It's true. Many college students are not naturally interested in academic pursuits such as philosophy, nor are they psychologically equipped to be. Many students do not have active listening skills, even if they were taught them (and by the way, many are. K-12 education is not just a test-taking factory).
Learning is a lifelong process.
And so, Herr Doktor Professor who leads students to the fount of knowledge but doesn't "make" them drink, I would encourage you to get with the program and do something-- not to "make" students learn, but, for all that is good and holy, at least to help them.
Along with expecting students to be engaged learners-- which I applaud, if you haven't already noticed-- maybe you could learn a few techniques about good teaching:
- If you're going to lecture, help the students brush up their active listening skills. Do you know how this is done? If not, you might want to learn yourself and share what you learn.
- Think about and communicate why the students should come to class rather than just read a transcript of the lecture or watch a video. What value do you add as a real human being interacting with them in real time?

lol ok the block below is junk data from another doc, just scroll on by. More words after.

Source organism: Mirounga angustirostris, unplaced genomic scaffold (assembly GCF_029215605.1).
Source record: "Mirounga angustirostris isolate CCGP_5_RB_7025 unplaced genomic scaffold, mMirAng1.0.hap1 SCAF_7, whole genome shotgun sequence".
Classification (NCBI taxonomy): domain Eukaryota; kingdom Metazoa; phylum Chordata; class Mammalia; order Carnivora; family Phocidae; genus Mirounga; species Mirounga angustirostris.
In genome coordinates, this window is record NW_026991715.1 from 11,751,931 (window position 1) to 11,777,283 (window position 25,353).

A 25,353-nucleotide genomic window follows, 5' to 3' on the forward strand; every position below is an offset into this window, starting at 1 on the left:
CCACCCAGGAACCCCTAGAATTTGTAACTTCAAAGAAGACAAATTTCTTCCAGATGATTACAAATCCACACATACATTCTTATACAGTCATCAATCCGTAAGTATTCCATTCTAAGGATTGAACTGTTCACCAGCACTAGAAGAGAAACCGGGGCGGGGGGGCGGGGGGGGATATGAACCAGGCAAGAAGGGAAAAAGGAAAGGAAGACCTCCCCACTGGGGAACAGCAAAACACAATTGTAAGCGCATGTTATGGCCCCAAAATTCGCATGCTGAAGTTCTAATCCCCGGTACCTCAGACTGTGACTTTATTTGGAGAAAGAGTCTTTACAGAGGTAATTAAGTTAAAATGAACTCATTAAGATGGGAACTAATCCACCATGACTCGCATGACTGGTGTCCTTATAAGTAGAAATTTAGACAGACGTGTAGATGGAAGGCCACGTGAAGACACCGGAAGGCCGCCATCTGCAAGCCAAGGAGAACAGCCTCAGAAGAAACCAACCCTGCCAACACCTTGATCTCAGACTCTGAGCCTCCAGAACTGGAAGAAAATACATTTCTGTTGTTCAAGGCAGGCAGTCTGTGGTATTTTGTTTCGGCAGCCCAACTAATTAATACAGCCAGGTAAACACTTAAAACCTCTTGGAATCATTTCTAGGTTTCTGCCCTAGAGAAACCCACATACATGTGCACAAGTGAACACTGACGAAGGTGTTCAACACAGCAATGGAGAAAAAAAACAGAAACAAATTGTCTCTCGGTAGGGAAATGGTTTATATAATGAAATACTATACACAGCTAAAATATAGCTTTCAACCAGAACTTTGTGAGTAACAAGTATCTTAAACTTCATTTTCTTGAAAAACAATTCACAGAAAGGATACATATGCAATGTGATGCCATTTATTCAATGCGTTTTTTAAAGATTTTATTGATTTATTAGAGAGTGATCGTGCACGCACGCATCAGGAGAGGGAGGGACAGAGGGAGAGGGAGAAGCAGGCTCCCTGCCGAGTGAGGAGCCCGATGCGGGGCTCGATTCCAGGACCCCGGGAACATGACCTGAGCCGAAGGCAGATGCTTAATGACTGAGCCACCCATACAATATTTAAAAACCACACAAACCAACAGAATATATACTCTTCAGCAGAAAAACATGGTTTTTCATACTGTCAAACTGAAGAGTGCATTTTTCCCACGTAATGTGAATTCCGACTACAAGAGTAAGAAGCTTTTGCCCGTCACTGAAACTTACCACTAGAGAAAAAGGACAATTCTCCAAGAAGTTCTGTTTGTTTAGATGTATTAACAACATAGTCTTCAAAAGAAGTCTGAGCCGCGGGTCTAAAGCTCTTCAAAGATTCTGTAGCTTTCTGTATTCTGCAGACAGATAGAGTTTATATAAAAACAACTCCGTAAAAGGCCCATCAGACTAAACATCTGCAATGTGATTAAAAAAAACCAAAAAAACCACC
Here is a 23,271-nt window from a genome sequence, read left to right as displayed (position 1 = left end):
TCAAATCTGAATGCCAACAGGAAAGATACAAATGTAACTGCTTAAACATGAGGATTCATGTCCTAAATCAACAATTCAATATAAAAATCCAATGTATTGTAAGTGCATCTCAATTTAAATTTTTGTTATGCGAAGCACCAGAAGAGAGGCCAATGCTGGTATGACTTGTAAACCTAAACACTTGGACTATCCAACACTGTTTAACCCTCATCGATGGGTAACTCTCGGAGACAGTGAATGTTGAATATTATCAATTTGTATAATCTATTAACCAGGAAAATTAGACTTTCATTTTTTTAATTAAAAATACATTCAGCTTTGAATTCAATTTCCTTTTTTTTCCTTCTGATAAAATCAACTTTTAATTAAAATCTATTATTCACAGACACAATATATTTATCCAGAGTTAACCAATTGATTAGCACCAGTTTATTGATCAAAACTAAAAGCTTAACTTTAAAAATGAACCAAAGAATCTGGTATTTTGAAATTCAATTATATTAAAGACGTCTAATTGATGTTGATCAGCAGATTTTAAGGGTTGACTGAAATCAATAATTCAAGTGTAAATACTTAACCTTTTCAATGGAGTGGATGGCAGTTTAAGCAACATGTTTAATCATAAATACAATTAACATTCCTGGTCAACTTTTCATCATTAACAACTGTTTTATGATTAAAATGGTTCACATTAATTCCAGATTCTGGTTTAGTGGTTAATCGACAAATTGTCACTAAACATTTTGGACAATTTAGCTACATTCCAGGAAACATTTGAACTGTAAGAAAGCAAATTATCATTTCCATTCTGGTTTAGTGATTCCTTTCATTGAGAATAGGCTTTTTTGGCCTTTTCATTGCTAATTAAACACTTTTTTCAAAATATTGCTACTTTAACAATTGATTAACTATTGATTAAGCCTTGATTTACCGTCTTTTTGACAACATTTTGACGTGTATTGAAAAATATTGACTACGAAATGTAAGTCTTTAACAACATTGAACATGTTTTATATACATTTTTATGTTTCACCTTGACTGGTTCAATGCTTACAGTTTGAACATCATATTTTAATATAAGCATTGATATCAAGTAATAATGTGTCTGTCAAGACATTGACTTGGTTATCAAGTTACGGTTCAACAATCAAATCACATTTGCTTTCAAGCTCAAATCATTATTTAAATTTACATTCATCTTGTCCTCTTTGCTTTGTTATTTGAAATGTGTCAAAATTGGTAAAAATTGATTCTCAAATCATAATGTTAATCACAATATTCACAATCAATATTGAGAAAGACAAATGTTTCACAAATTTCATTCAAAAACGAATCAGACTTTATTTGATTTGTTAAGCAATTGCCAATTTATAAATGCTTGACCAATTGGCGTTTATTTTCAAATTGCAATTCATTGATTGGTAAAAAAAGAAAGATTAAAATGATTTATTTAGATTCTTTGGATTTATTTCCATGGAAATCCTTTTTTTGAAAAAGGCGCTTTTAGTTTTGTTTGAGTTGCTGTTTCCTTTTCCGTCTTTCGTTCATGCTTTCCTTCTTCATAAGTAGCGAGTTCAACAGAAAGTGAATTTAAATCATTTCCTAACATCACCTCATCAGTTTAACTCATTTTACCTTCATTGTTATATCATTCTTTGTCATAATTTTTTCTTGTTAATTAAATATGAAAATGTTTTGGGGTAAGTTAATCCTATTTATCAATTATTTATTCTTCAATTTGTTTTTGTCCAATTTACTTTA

- Give a handout with some open-ended questions to discuss. Nurture their curiosity. Pique their interest.
- Heck, connect philosophy with their experience if you can. It doesn't have to be 1850 forever in the university.
In fact, if it does stay 1850 in the university, then I think the university is going the way of 1850-- it's going to be a thing of the past. Because knowledge, as 21st century education types are fond of saying, is now available at the click of a button.
It's not a question of the professor as the "sage on the stage" versus the "guide on the side." That is a false dichotomy. It's a matter of equipping students to make use of knowledge rather than simply handing them knowledge and letting them take it from there. There is so much knowledge now, students need a way to make sense of it all.
Knowledge is no longer a fountain. It is a firehose.
And really, as a professor of philosophy, this guy should know better. It was Socrates who was the first innovative teacher, and if he were alive today, I have a feeling he'd be supplementing his Socratic method with the most effective teaching techniques he could find.
Because, unless I miss my guess, Socrates really cared, not only about his subject, but about his students and his city, Athens. So I think he would have done what this professor encourages his students to do: "make your world richer and yourself stronger" by learning how to reach his students.
And, truth be known, this professor has made a good start, if a small one: the blog actually signals a change in his curriculum based on student need. As he explains, instead of just lecturing about philosophy, he's going to take at least part of one lecture to give students a message about being engaged learners.
Now that's something to build on.